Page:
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Sea Urchin Super-Diet Aids Improvements to Feed Quality

NORWAY - A new customised dry feed for sea urchins has generated international attention. Scientists at Nofima are now working on reducing production costs and adapting the formulation for large-scale production.

Many of the world's wild sea urchin stocks are over fished and poorer market access to sea urchin roe has led to increased interest in farming. But successful production relies on the correct feeding of contained sea urchin stocks and this is not always easy.

A total of 180 test sea urchins were individually studied. Here, they have received their own stall and an unlimited supply of feed.
Innovative Norwegian companies are among those that have started farming sea urchins. And Nofima has been developing nutritional strategies and feeds which aim to help captive production of these delicacies.

New Diet

Scientists at the institute (formerly Fiskeriforskning) have now developed a dry feed for sea urchins, which has won several feed trials. The good results have led to major demand from sea urchin farmers in a host of countries. The prototype for the successful feed is now being used in the entire Norwegian sea urchin industry, both wild-captured and farmed sea urchins.

"This feed is produced with a thought to nutrition and the sea urchin's biology. Sea urchins eat well with this feed and the growth of the row is also good" says Senior Scientist and feed developer Tor Andreas Samuelsen.

Feed for large-scale production

After consuming the new feed, the sea urchins were full of roe and displayed a very healthy colour.

However, the successful feed contains very expensive ingredients and has properties that are difficult to produce on a large scale. As a result, farmers do run the risk of insufficient supplies - not to mention inflated feed costs - leaving it difficult to achieve profitable production.

However Nofima's scientists are keen to tackle this dilemma. They see the potential of this 'super feed' and the research project is now substituting some of the most expensive ingredients with more economic alternatives. New technology is also being used to improve the processing system and the product, but without reducing the feed's high quality.

Further Trials Underway

"We have made changes to the recipe and commenced trials in Tromsø last December involving groups of 100 sea urchins receiving different types of feed, which are variants of the recipe," says Samuelsen.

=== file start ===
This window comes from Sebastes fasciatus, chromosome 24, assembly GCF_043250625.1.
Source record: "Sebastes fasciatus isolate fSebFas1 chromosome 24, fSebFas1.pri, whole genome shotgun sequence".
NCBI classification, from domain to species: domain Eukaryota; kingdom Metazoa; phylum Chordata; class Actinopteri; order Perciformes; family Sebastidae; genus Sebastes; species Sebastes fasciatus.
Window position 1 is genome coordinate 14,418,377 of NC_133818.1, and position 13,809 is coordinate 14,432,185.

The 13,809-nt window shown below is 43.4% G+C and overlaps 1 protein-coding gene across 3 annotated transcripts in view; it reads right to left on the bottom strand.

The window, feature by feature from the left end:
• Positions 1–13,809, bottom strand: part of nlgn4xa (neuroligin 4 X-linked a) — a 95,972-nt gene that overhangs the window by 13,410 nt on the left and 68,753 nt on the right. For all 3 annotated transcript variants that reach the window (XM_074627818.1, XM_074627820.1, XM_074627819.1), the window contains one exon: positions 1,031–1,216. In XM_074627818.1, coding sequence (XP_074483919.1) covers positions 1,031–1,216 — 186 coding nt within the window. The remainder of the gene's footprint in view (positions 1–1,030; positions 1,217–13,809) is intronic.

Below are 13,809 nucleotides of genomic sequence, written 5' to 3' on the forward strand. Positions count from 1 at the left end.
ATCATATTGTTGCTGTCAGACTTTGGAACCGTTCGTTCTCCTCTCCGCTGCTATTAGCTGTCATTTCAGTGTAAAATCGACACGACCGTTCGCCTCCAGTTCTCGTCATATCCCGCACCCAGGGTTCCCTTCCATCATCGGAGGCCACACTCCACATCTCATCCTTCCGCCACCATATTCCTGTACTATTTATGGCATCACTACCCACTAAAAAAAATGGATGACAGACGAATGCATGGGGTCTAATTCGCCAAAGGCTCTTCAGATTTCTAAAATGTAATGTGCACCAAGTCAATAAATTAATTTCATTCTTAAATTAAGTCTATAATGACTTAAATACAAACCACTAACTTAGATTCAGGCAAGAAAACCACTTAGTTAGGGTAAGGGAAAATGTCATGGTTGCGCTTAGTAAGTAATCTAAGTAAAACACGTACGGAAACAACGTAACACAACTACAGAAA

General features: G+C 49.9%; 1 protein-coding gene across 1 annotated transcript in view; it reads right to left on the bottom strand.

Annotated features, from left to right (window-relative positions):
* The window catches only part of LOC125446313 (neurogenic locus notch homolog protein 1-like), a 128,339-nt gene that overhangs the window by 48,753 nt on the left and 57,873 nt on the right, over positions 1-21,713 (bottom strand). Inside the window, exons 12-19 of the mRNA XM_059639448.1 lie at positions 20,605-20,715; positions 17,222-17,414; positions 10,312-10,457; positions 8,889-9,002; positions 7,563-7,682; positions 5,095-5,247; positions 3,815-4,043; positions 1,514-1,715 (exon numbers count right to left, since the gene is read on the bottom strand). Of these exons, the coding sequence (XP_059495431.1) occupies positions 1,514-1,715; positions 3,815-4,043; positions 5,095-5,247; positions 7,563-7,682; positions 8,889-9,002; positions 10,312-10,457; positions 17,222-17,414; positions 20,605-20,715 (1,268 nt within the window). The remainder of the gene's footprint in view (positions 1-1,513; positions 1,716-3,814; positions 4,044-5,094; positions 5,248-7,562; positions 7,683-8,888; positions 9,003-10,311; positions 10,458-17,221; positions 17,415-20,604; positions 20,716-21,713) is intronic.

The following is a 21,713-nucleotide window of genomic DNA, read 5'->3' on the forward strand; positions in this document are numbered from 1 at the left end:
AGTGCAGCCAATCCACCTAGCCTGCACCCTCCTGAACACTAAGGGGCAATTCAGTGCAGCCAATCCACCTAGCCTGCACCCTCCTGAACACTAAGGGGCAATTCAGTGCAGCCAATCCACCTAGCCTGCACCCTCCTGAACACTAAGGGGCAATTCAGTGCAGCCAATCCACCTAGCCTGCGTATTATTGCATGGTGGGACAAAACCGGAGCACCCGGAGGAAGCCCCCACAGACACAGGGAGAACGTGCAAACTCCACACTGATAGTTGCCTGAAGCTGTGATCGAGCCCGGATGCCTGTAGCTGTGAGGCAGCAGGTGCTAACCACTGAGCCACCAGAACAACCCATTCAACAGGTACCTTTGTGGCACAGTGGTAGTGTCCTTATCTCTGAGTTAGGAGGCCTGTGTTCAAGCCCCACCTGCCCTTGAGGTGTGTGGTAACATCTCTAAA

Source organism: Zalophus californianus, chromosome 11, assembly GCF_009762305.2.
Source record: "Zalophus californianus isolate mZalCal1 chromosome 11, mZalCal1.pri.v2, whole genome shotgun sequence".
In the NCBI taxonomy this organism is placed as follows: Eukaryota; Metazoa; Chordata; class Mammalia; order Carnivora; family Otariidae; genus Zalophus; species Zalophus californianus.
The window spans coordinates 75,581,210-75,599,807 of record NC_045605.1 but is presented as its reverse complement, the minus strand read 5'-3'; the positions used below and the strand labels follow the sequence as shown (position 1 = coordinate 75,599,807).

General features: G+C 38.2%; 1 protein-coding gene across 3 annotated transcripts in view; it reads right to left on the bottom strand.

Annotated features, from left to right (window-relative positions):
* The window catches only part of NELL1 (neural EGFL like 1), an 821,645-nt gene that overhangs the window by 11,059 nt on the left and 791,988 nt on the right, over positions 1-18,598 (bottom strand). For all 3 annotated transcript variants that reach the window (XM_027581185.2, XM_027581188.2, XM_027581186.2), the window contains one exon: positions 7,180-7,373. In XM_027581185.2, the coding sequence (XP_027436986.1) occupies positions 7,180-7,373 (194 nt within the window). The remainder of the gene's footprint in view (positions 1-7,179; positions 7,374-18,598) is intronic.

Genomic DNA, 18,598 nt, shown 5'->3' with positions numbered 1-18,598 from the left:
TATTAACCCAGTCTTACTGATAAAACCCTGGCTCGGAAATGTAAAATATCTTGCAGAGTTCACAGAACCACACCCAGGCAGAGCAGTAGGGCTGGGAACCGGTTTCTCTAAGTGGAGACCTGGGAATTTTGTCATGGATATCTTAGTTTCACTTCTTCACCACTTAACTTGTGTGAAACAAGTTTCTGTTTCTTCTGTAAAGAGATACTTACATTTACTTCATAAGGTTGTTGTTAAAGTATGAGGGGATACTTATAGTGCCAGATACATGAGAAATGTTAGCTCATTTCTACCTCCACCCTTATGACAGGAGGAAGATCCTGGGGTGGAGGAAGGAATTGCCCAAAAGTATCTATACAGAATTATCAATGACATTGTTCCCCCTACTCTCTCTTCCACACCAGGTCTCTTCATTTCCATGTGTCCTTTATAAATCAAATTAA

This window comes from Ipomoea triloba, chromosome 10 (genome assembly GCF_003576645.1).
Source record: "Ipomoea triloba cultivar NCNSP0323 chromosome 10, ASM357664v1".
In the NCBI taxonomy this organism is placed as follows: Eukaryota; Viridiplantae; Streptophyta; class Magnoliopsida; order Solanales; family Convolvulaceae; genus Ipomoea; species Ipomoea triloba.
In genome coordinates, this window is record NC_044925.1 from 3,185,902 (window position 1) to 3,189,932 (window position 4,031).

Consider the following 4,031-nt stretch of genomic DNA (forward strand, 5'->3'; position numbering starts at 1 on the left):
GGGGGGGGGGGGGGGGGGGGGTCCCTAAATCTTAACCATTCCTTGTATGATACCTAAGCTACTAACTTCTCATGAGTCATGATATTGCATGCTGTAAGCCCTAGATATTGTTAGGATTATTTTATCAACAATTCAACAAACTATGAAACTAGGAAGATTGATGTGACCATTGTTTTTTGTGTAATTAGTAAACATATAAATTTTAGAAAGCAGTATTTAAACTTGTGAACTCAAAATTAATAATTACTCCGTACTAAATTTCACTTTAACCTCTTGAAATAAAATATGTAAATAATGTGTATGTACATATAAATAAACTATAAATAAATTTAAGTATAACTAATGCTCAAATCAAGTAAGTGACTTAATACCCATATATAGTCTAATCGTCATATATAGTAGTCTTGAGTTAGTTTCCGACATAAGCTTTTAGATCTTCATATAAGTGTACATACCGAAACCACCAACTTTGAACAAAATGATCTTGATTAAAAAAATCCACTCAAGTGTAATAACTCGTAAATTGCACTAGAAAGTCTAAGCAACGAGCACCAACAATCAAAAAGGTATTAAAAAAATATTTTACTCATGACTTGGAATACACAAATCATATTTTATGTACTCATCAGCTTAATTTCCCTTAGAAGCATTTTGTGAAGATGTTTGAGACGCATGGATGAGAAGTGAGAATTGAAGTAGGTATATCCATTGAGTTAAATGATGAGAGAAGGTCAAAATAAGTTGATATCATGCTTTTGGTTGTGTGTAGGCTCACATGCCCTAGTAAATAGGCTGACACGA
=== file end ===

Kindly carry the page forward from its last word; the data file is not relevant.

Senior Scientist Sten Siikavuopio, who has closely monitored the sea urchins during the trial, says that the investigation exceeded all expectations.

"The sea urchins had a good appetite for all of the feeds and the roe had a wonderful size and colour," says Siikavuopio, adding: "Sensory tests will determine which feed is best."

Taste Judge Karla Vrbova assesses the quality of roe of sea urchins that have consumed the new feed.

Is the roe up to standard?

Following the trial, the sea urchins undergo sensory tests. A panel of trained taste judges determine whether the roe quality of the sea urchins that have consumed the new feed variants differs from the sea urchins that received the original super feed. The judges also taste the roe from the different test groups. "The method we utilise for judging the roe provides an extremely complex picture of the differences between the various products," says Mats Carlehög Head of Nofima's Sensory Laboratory in Tromsø.

The taste testers are specially trained to be objective and co-ordinated in their assessments. When the roe is served, they judge the properties of the consistency, taste, colour and smell.

The sensory tests, combined with the measurements of the sea urchins' growth and row size, provide the final answer about which feed recipe is best

"The results from the sensory tests are very promising and we have chosen to proceed with one of the feed types. The new recipe makes it both cheaper and easier to produce a good feed," says Samuelsen.

New equipment speeds up the process

Producing special feed for sea urchins is not simple. The feed must be dry, but must be able to sink down to the floor where the sea urchins are. It must have the correct shape and surface and, in addition, be able to last up to a week in water without dissolving. This is how long the sea urchin needs to consume the pellet.

To determine whether the feed production will function in a factory, Nofima in Bergen has invested in some new equipment to control the pellet quality relating to structure, strength, stability in water, density, sinking and floating qualities and fat intake. This equipment will improve the manufacturing quality of the feed, not just for shellfish, but also for other marine species such as salmon and cod.

"We have high expectations that we will achieve a feed with the same high quality as the original prototype, but which is suitable for large-scale production. If everything goes to plan, large-scale production at Felleskjøpet Agri will soon be possible," says Samuelsen.

The knowledge gleaned from this project will also be useful for solving research problems concerning feed production for king crabs and other types of dry feed for shellfish.

This project is a collaboration between Scan Aqua, Felleskjøpet Agri and Nofima, with support from Innovation Norway.